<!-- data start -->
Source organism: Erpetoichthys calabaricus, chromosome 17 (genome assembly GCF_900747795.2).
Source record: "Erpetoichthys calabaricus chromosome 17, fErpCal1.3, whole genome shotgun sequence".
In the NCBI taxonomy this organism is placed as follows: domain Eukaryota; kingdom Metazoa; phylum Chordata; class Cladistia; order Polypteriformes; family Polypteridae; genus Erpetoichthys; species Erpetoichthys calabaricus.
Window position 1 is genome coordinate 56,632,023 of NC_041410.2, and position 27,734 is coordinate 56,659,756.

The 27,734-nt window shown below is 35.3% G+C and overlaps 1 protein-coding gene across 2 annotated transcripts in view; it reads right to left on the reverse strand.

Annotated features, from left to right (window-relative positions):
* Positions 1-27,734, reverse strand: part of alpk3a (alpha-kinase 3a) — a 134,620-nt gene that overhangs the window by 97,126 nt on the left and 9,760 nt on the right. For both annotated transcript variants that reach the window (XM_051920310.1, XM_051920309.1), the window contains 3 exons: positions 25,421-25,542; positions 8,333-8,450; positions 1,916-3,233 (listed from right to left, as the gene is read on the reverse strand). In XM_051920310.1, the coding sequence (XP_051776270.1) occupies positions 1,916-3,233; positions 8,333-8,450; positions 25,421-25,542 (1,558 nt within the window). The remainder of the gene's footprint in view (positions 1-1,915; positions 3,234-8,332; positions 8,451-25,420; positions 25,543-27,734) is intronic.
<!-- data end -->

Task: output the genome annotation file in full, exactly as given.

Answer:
Source organism: Erpetoichthys calabaricus, chromosome 17 (genome assembly GCF_900747795.2).
Source record: "Erpetoichthys calabaricus chromosome 17, fErpCal1.3, whole genome shotgun sequence".
In the NCBI taxonomy this organism is placed as follows: domain Eukaryota; kingdom Metazoa; phylum Chordata; class Cladistia; order Polypteriformes; family Polypteridae; genus Erpetoichthys; species Erpetoichthys calabaricus.
Window position 1 is genome coordinate 56,632,023 of NC_041410.2, and position 27,734 is coordinate 56,659,756.

The 27,734-nt window shown below is 35.3% G+C and overlaps 1 protein-coding gene across 2 annotated transcripts in view; it reads right to left on the reverse strand.

Annotated features, from left to right (window-relative positions):
* Positions 1-27,734, reverse strand: part of alpk3a (alpha-kinase 3a) — a 134,620-nt gene that overhangs the window by 97,126 nt on the left and 9,760 nt on the right. For both annotated transcript variants that reach the window (XM_051920310.1, XM_051920309.1), the window contains 3 exons: positions 25,421-25,542; positions 8,333-8,450; positions 1,916-3,233 (listed from right to left, as the gene is read on the reverse strand). In XM_051920310.1, the coding sequence (XP_051776270.1) occupies positions 1,916-3,233; positions 8,333-8,450; positions 25,421-25,542 (1,558 nt within the window). The remainder of the gene's footprint in view (positions 1-1,915; positions 3,234-8,332; positions 8,451-25,420; positions 25,543-27,734) is intronic.